An APSS is best regarded as a more tax-efficient alternative to a cash bonus payment. For the recipient, a cash bonus will be liable to income tax (40%), as well as Pay-Related Social Insurance (PRSI) and the Universal Social Charge (USC). By the time the bonus actually reaches the employee, more than half the gross amount will have been deducted.

With an APSS, an employer can assign shares to the value of €12,700 per annum to an individual employee. If those shares are left in a trustee account for at least three years, then no income tax will fall due. At that point, the employee can appropriate those shares and only be liable for PRSI and USC, relatively minor deductions, certainly compared to what happens with a cash bonus. Beyond that, if the shares are subsequently sold, Capital Gains Tax (CGT) will be levied, but only on the difference between the share price at appropriation and on the sale date.

The company will be eligible for a tax deduction arising from setting up and maintaining the scheme, while also saving 11.05% on employer PRSI.

All employees with three or more years of service must be deemed eligible for this scheme, while it is up to the company to decide whether or not to include personnel who have been on the payroll for less time.

How SAYE are taxed in Ireland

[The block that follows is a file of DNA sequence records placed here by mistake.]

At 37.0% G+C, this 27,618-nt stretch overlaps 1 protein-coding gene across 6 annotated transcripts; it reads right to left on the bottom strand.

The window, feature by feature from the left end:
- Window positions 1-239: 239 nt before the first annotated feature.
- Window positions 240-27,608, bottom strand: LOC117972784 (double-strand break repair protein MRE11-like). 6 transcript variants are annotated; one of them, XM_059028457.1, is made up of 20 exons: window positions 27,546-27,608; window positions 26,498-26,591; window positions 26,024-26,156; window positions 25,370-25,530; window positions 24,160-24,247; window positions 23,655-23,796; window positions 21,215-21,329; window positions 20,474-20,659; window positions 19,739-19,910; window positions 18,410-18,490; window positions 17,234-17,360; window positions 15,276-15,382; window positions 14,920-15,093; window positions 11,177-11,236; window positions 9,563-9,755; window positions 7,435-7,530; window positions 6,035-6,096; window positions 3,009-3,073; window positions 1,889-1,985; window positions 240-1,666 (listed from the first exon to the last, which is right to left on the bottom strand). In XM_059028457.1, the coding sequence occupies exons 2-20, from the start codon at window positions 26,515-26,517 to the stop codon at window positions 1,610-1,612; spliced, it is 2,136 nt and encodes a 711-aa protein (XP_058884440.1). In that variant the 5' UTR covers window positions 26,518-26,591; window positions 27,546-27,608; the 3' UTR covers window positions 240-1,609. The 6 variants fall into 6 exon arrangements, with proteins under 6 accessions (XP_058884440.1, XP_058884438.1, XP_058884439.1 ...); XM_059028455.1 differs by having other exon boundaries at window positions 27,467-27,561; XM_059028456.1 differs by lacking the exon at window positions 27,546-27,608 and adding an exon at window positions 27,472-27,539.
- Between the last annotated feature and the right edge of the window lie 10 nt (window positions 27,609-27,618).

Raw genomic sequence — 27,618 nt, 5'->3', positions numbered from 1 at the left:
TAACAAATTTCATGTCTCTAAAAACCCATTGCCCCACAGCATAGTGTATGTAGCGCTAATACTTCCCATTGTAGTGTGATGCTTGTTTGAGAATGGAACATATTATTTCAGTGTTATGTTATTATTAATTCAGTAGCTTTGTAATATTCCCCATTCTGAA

Participants in an SAYE scheme enter into a savings contract, with that document setting out key information around how long the plan will last, the contributions made by participants (typically from €12 to €500 per month), and the financial institution that will hold the savings.

At the outset, participants agree to have a fixed amount of their net salary moved to a qualified savings account every month for the duration of the plan, and the company assigns options to those individuals, based on the respective amounts being saved, usually with a discount on the price-per-share.

At the end of the agreed period – three or five years – participants can use their accumulated savings to exercise some or all of their options, or have their savings returned as a lump sum.

On taxation, as the contributions are taken from net pay, no additional deductions will be made in the event of the savings being withdrawn. If the options are exercised, participants will be liable for PRSI and USC, but only on the difference between the option price and market value of shares at that moment, assuming the share price has increased over time. If the shares are subsequently sold, then CGT may become due, but only on the profit and this figure – barring a major windfall – may fall within the exemption level for the calendar year, so it is possible that no payment will be made.

For the company, no PRSI contribution will become due and the costs associated with setting up the scheme will be tax deductible.

As with an APSS, all employees who meet the inclusion criteria must be offered the chance to participate. Time served is a common point around which to peg eligibility, with employers allowed to specify three years unbroken service as the cut-off point.

How unapproved employee share schemes are taxed in Ireland

Unapproved schemes give you more flexibility wen designing your plan, but potentially less tax benefits for participants
Unapproved schemes give you more flexibility wen designing your plan, but potentially less tax benefits for participants